America Through My Eyes- Modesto
Telugu Original : Dr K.Geeta
English Translation: V.Vijaya Kumar
Most of the American families of the nearby surroundings affected by the recession over the past four years, have fled to Modesto. Analysts predict that people who do not have technical qualifications, will have to travel hundreds of miles to reduce the house rent when house rents in the Silicon Valley around San Francisco and San Jose have not fallen, despite the lack of jobs. Some of the classmates of our children’s parents have been caught up in the crisis.
Modesto is about a hundred miles away from Silicon Valley. Spacious houses are available for low rents in this area. In addition, Modesto is a notable agricultural production center in California. There are processing companies of eggs, meat, nuts and fruits, milk, cheese, and almonds. There are also wineries and agricultural implements steel companies. The majority of those companies run on machines, so the city, which has a population of about 3 lakh has a job-keeping rate of just under twenty five thousand, and its unemployment rate is higher than any other city in the United States.
Travel: On one Sunday morning, we started there to see the village and the surrounding location.There are things that are of interest to the children that we added to our itinerary, so we stayed there until 9 pm.
It takes almost an hour and a half or two hours to reach there after crossing two or three freeways from our hometown. It can also take more time on busy days. Some even commute to the Bay Area on a daily basis to attend their jobs.
Modesto is located in the Central Valley, California. It is located 70 miles south of California’s great city, Sacramento, 100 miles east of the coast, and 60 miles from travel destinations such as Yosemite. From Sacramento, the coastal region of Oakland to Baker’s Field, the railroad passes through Modesto, so there is also transportation from the city to those who work around it.
Hilmar Cheese Factory: We left our house at 9 a.m and reached Hilmar Cheese Factory, the first stop on our journey at about eleven o’clock.
Hilmar is about 15 to 20 miles away from Modesto. On the way, near a village called Tracy, you can see a vast expanse of plains that seem to move away from the city environment. There is also an aviation academy nearby. In the surrounding gardens they grow vegetables, fruits, almonds and mid-pasture grass crops, so we felt more hot in the atmosphere. We stopped at the cherry fruit shop on the way, bought some fruits and waited there for some time. As we were very thirsty, we ate all the fruits.
We first chose Hilmar Cheese Factory to show it to Varu. Hundreds of cows were seen feeding in an order in the large sheds nearby. We did not know that it was a big corporate factory until we got there. When we opened the car door we smelled hot air filled with a foul stench. It didn’t not smell like the usual cattle that we feel in our country. It’s the horrible stench of broken milk. Varu felt nauseous and ran to the car and closed her nose and shut inside the car. The reason for that unbearable stench was understood when we were explained by the guide inside.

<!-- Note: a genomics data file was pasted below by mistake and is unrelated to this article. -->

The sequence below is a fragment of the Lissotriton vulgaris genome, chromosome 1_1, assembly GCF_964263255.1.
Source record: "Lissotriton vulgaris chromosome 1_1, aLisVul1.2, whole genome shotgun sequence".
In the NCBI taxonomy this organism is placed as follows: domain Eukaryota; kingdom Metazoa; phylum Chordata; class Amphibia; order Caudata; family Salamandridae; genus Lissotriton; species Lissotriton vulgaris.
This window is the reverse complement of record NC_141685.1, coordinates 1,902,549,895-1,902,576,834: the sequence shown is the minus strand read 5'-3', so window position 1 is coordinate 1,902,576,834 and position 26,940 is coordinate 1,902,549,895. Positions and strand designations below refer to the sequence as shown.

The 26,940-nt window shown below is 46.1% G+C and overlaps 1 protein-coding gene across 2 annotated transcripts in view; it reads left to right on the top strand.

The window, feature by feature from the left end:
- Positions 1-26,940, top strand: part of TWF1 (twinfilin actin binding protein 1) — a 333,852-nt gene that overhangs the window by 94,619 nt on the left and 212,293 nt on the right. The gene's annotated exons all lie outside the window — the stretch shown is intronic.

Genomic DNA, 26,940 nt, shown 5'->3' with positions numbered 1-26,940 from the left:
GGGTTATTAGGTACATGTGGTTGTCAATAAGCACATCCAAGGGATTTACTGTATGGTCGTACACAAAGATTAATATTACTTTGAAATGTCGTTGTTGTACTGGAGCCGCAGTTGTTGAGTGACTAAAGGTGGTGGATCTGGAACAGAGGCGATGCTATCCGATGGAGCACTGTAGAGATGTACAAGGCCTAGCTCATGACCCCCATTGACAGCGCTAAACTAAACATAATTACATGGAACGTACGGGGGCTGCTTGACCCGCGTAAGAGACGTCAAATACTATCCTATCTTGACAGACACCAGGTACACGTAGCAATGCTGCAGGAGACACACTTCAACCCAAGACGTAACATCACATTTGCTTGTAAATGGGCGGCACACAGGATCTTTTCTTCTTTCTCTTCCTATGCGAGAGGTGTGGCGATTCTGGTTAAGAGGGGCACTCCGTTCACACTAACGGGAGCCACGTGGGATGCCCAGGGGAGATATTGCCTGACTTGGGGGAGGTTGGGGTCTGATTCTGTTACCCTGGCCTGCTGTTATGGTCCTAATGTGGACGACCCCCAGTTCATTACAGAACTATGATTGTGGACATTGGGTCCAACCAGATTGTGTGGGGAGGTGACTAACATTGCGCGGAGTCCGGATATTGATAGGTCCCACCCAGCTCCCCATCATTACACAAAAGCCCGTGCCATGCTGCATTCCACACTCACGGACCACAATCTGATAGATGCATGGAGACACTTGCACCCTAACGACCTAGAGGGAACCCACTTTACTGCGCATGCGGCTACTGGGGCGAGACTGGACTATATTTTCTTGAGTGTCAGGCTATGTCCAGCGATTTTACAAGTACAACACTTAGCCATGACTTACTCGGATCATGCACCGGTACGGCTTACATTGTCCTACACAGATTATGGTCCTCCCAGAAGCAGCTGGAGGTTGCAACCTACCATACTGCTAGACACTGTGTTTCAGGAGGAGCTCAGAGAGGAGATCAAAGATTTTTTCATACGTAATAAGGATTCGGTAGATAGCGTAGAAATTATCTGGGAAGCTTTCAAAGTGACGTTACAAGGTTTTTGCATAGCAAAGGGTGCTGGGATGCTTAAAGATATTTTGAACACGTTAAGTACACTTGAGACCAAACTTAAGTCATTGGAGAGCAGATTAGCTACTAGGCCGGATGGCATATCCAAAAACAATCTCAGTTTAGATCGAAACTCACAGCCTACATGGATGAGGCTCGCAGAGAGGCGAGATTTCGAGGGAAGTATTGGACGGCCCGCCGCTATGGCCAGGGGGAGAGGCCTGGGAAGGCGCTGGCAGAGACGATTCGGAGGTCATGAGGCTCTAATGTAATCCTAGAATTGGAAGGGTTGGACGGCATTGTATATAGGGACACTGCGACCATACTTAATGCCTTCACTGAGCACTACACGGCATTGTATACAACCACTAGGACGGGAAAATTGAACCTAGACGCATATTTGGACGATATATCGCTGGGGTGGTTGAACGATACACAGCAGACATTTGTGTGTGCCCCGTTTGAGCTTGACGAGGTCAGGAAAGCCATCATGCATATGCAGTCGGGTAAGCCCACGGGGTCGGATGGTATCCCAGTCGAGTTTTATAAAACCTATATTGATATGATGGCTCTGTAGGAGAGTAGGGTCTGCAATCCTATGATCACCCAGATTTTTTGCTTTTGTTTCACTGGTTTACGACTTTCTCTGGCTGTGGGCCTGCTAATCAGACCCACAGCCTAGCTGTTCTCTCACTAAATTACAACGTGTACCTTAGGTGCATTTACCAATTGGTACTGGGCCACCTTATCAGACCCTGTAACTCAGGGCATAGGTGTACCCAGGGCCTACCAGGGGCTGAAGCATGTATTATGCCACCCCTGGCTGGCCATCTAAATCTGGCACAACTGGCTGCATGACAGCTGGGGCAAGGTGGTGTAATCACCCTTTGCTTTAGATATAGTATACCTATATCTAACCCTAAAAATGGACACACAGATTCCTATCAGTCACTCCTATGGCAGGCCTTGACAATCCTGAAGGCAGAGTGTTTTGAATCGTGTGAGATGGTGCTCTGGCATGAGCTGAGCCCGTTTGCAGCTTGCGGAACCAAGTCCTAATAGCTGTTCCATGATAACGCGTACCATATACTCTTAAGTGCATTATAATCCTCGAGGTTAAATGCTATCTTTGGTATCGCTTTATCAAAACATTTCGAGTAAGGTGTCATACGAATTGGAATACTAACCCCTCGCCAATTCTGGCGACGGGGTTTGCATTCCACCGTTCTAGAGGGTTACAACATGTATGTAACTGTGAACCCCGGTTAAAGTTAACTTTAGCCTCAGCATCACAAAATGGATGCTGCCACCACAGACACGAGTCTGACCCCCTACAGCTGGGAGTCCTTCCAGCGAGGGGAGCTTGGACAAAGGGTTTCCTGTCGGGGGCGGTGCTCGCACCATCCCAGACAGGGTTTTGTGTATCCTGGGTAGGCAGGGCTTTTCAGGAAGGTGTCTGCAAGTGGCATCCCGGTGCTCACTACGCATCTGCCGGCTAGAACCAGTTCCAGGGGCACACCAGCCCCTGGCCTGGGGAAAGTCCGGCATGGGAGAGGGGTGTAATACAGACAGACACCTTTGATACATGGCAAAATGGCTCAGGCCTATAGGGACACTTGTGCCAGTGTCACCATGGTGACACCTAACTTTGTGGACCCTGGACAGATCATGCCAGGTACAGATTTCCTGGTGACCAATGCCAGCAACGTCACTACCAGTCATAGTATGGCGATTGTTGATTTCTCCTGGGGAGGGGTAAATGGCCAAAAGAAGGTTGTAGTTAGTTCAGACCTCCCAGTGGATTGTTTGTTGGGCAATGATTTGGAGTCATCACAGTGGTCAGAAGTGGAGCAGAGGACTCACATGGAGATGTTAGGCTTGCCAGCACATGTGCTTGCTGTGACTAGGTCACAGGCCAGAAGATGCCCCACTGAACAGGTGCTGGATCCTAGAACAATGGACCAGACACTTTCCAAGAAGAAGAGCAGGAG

On the factory premises, after the milk was used to distill the essence, the leftover watery liquid was stored in ponds and reused as domestic water.
At the front gate of the Factory, there is a gift shop, a coffee house and an ice cream shop at the entrance. The gift shop sells a wide variety of cheeses ranging in size from One Kg.
There is an arrangement to show the processing of cheese from the collection of milk to Cheese making, through a video and a demo. We can watch through the transparent glasses. There’s a guided tour every morning. As the tour already started, we ran up the hall and joined them. During this tour session it is said that they teach ice cream making to children who attend from the nearby schools during school working days. As we went on Sunday, there were only five people excluding us. However, Varu heard everything well attentively. In the first exhibit, it’s quite interesting to watch the milk being drawn from the cows with machines.
They milk the cows four to six times a day with the help of machines. They can do it in ten minutes without wasting time and the milk. We can take photos with those various coats and hats worn by the milk staff, from an ordinary worker to a doctor there.
The detail of the processed products from the milk is a great story. Once the cheese making process is completed, the remains of it are dried up and used as baby milk powder, bakery products, in making of chocolate products and in the pharmaceutical industry. Products are exported to China and other countries. This Cheese factory is the largest of all the cheese factory groups in the United States. It is the largest concentrated cheese production center in the United States. We can watch this continuous process through the transparent glasses of making hundreds of kilograms of Cheese Molds that come through the large tubes. In such a large factory there were only two or three people working inside. In this country, people do not seem to have much work to do, because of the high cost of manpower and the low cost of machine power. Employment opportunities also appeared to be limited because of this phenomenon.